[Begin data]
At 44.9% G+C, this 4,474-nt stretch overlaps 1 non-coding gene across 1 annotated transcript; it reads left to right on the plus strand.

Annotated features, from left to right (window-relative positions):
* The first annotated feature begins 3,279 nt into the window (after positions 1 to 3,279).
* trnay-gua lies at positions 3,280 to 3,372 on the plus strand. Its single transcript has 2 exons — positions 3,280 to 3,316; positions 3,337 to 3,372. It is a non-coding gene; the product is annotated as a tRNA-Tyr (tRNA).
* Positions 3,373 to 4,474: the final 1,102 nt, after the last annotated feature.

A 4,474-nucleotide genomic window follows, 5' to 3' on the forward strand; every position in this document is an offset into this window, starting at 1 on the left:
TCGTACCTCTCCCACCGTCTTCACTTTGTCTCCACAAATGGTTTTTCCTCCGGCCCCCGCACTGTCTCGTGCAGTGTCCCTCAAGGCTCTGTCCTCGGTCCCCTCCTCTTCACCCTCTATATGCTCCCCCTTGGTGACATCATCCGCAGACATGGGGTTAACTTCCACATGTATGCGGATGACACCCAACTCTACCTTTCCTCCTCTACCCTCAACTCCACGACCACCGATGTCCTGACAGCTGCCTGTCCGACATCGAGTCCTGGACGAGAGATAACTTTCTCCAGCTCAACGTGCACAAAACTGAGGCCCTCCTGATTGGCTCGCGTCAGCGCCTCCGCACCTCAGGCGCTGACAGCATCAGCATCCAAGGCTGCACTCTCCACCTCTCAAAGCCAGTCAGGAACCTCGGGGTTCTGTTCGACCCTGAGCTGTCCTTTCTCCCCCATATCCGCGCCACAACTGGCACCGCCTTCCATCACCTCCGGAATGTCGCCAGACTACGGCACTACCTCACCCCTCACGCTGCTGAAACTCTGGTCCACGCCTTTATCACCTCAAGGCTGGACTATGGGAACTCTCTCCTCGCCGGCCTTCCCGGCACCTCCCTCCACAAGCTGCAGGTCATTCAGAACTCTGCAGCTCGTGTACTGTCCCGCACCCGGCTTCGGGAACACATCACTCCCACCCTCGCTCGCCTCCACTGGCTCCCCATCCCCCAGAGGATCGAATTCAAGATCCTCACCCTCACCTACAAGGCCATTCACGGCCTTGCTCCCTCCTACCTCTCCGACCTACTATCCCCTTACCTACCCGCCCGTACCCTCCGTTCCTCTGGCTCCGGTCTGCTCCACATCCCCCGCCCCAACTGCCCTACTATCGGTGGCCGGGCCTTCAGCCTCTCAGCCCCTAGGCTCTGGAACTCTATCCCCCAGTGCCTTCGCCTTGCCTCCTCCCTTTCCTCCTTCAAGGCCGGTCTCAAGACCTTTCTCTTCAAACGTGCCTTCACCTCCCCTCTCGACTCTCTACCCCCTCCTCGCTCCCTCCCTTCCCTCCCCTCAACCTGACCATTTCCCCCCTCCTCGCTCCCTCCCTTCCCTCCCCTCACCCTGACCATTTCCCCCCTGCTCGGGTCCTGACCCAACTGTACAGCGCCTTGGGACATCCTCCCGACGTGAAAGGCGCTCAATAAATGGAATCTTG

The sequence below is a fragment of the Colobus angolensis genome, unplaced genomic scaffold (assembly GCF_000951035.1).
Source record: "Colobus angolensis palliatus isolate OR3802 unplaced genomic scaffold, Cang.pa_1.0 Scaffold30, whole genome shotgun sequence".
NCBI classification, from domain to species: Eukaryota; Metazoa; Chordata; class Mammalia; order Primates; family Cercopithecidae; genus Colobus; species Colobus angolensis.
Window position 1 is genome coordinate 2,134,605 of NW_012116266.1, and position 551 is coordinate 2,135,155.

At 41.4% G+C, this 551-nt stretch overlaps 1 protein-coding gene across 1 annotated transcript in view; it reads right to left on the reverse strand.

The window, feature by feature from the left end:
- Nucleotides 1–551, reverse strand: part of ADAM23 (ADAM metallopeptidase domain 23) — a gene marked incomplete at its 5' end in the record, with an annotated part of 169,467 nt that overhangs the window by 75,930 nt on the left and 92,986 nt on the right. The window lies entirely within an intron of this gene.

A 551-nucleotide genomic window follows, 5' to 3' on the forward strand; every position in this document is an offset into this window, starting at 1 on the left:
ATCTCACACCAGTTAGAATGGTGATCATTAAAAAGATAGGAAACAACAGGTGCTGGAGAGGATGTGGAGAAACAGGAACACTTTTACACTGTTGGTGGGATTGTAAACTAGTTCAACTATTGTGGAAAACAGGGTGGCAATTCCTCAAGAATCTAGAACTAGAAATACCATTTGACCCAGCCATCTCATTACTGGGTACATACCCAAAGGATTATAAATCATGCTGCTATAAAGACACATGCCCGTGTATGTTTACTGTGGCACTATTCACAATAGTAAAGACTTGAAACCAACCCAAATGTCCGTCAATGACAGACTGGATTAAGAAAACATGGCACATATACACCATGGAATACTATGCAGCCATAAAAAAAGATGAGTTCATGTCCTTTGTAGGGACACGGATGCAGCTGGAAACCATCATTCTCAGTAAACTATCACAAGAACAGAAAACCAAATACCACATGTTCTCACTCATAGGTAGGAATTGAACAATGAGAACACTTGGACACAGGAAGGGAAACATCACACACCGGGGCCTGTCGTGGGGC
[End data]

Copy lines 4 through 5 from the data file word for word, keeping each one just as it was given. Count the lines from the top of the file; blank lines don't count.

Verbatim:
* trnay-gua lies at positions 3,280 to 3,372 on the plus strand. Its single transcript has 2 exons — positions 3,280 to 3,316; positions 3,337 to 3,372. It is a non-coding gene; the product is annotated as a tRNA-Tyr (tRNA).
* Positions 3,373 to 4,474: the final 1,102 nt, after the last annotated feature.